Explorations in Black Leadership

Co-Directed by Phyllis Leffler & Julian Bond

Reflections on Brown

BOND: Dr. Hrabowksi, welcome to Explorations in Black Leadership. We’re pleased to have you with us today.

HRABOWSKI: Thank you.

BOND: I want to begin with some questions about Brown v. Board of Education. I know you were three years old when the decision was handed down, but did you have any consciousness or, as you grew older, have some feelings about what it might mean?

HRABOWSKI: Sure. I certainly did not at three, but I did shortly after that because my parents were talking about where I would go to school and I went to the first grade fairly early and it wasn’t a joke, but it was a statement made about Brown and that Brown doesn’t make a difference, because there was no choice. For years in Birmingham, the schools were still segregated and so one heard all the time that Brown hadn’t made a difference in Birmingham and finally, it was in high school when I was probably in the tenth grade that the first school was integrated and that was a traumatic experience because families -- white families came out when the black children were to go into the high school there in Birmingham and, unfortunately, they threw rocks. They were violent and it was at that point that my parents said they would not put me in that situation, but that was my experience with Brown throughout.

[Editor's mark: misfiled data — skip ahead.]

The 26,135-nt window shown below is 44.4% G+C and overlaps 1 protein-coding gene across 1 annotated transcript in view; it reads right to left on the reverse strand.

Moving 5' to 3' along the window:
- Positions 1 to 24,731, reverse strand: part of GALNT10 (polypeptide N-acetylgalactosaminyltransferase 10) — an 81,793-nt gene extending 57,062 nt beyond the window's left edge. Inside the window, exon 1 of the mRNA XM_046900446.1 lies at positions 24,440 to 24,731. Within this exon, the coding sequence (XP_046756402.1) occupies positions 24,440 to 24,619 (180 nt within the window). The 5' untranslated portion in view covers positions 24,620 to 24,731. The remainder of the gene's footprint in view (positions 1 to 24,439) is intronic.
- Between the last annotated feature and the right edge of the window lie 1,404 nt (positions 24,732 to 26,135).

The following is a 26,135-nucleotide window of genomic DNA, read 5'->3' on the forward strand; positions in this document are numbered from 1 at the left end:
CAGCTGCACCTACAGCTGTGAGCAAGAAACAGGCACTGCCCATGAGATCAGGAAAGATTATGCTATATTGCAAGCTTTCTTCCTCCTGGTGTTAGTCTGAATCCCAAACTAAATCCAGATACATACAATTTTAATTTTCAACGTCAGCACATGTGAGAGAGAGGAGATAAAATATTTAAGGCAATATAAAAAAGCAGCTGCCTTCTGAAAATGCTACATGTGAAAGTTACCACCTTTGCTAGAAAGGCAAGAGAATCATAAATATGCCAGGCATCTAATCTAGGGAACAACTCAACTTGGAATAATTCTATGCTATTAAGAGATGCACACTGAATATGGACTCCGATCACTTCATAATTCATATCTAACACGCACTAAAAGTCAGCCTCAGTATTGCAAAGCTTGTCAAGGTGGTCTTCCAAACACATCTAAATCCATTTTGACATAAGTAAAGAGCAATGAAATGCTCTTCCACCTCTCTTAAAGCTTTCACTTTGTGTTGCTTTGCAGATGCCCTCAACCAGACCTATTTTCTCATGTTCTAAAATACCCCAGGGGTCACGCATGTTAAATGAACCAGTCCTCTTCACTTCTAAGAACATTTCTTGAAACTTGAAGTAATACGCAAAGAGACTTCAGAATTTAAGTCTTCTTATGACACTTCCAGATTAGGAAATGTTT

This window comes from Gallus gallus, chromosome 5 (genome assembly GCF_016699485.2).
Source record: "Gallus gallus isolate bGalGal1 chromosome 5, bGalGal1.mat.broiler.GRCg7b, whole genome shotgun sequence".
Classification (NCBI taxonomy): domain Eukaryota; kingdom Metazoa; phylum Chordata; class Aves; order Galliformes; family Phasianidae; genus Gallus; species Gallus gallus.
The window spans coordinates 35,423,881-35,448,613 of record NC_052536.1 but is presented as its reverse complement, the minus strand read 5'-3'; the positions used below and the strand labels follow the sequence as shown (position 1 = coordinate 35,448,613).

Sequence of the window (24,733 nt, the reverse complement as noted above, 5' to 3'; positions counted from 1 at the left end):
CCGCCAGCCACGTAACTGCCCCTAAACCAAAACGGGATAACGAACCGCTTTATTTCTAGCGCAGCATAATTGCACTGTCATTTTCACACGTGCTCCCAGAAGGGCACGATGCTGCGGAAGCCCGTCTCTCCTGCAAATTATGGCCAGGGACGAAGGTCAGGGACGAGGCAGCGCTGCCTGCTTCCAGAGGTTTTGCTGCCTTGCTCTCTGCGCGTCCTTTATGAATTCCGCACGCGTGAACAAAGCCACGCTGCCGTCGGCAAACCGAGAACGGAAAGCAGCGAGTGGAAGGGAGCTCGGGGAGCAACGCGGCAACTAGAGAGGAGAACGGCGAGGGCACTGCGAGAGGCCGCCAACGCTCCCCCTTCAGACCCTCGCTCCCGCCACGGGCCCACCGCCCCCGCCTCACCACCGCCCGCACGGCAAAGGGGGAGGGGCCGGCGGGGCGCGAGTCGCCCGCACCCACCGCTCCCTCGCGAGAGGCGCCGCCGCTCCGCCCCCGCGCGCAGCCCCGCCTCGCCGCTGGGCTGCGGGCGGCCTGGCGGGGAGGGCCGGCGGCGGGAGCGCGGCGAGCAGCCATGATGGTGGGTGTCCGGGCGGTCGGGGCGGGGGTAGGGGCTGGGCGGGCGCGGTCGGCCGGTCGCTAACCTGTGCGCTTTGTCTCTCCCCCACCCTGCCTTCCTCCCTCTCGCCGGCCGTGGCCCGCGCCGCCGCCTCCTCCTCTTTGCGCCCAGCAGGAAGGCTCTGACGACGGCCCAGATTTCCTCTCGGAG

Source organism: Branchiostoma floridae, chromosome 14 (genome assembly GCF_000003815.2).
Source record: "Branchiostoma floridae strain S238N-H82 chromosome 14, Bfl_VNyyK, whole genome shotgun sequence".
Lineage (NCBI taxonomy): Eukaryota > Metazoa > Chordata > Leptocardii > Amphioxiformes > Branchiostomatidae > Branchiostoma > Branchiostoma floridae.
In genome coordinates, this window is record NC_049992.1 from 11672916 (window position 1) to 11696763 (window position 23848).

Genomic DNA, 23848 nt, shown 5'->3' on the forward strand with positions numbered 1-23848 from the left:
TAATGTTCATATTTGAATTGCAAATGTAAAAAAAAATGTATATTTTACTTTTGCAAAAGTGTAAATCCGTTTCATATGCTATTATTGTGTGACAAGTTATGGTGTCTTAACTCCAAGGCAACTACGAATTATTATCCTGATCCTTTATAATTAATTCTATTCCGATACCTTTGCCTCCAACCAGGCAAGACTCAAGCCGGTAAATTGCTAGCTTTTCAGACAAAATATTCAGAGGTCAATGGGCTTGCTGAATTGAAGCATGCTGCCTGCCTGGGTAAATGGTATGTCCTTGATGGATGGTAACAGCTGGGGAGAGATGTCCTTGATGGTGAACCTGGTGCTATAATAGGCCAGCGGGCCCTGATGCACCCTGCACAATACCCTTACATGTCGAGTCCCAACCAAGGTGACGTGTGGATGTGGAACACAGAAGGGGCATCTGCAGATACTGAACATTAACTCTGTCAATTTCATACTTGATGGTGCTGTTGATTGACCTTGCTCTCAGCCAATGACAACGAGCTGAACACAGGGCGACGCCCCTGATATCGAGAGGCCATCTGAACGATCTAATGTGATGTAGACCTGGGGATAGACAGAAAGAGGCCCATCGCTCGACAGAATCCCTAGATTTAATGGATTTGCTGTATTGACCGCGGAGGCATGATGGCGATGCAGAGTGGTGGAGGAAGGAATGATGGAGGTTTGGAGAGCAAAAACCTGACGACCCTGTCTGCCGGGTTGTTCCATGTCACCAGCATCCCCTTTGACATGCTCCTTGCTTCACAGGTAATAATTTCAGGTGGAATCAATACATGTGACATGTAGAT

The only time I had a chance to think about integrated education was in the summers. My parents sent me to Massachusetts to see what it would be like to study in class with white children and so I studied in Springfield, Massachusetts, but Brown and Birmingham until I was in the tenth grade meant that nothing was going to change. People didn’t think that at that time we’d ever see schools changing or integrated in our city.

BOND: Now, all these many years later, do you have some feelings about what it has turned out to mean?

HRABOWSKI: Yeah, I think that we can say with some certainty that large numbers of young people in our country of all races have had a chance to see what it’s like to study in classrooms with children who are different from themselves. With that said, though, we do know that there is a movement towards -- back to more segregated situations than ever before. Some use the word hyper-segregation and so, unfortunately for millions of children of all races, everyone else in the classroom looks exactly the same.